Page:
TRIBE, WSDOT PARTNER TO IMPROVE TRANSPORTATION AND SAFETY In keeping with their mutual agreement reached in 2014, the Puyallup Tribe and the Washington State Department of Transportation (WSDOT) continue to partner on WSDOT’s HOV construction project on Interstate 5 on the Puyallup Indian Reservation. The agreement provides that work will be conducted in a manner respectful of the Tribe’s lands and treaty rights. For example, in late 2015 WSDOT crews focused on several excavation activities with the Tribe’s archaeological monitors present during the work. The agreement further conveys several parcels of land to the Tribe to offset the lost use of lands on which the Tribe has given WSDOT easements for the project. A right of first refusal gives the Tribe an opportunity to purchase additional lands. The agreement deals particularly with replacement of Interstate 5 bridges across the Puyallup River, as the bridges are more than 50 years old and would not withstand the impact of a serious earthquake. The new bridges will provide a much greater degree of safety in such an event, and the HOV lanes will improve transportation significantly in the area. In addition to providing room for one HOV lane on this portion of I-5, as part of this project WSDOT will also rebuild the northbound I-5 Puyallup River Bridge to make it straighter and wider than the existing bridge; improve the I-5/Portland Avenue interchange; and repave all the lanes of northbound I-5 within the project limits. Construction of the first bridge shafts for the new northbound I-5 bridge over the river has started near State Route 167, and work on the new ramp bridge from northbound I-5 to SR 167 is also progressing. Part of the agreement is to protect the fishery habitat and resource and to preserve Tribal members’ opportunity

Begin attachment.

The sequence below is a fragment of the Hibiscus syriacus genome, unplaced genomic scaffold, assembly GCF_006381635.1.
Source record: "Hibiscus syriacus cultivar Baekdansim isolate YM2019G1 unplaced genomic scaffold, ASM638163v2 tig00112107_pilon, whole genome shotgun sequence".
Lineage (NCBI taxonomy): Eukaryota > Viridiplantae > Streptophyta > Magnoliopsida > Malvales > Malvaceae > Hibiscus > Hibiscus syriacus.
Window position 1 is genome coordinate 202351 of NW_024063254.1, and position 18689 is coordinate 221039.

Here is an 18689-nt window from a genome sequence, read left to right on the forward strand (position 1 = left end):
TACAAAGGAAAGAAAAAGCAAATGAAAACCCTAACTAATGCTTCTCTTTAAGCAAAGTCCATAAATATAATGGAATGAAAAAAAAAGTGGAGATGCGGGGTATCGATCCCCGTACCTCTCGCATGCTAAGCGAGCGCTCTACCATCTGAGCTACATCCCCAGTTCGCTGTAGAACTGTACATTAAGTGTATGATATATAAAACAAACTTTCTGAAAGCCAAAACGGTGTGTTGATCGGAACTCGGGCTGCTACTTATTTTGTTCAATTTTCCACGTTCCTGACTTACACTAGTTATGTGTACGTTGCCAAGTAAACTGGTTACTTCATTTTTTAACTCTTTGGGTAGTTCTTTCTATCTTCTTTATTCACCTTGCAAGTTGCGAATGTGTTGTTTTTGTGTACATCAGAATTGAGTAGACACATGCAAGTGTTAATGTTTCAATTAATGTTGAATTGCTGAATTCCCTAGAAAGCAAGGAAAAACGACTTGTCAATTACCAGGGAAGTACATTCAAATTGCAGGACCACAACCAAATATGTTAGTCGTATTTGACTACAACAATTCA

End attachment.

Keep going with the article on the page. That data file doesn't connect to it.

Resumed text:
to fish, a right guaranteed by the Treaty of Medicine Creek. To accomplish those goals, WSDOT has focused its work in the Puyallup River at times other than fishing season and fish migration periods. The work will use construction methods that minimize impact on the resource. With the project to rebuild the bridge will come in-water work in the Puyallup River that WSDOT is keeing tribal fishermen informed of. This work includes monitoring equipment for water quality to be placed in the water to meet water quality standards for the river established by the Tribe and by the U.S. Environmental Protection Agency. The placement of floating booms will outline an 80-foot channel for boats and behind the booms temporary work platforms will be constructed on both sides of the river. Isolation casings for the in-water bridge piers will also be installed. STATE ROUTE 167 In 2015, Gov. Jay Inslee formally signed a transportation package that will flow $16.2 billion toward roads and transportation routes around the state for the next 16 years. On the roster of projects slated for those dollars is the final leg of State Route 167 that would provide a roadway between the distribution and warehouse hubs of Kent and Auburn to Port of Tacoma waters. The Tribe is working with the state and other partners to ensure that the project remains a top priority and again remains respectful of the Tribe’s lands and treaty rights. The funding package includes $1.85 billion to continue the SR 167 roadway, which currently ends just short of the waterway. The roadway had been first pondered back in the 1970s. Construction started in the 1980s only to stall ever since. It was called a “top priority” for lawmakers for the last generation only to go unfunded year after year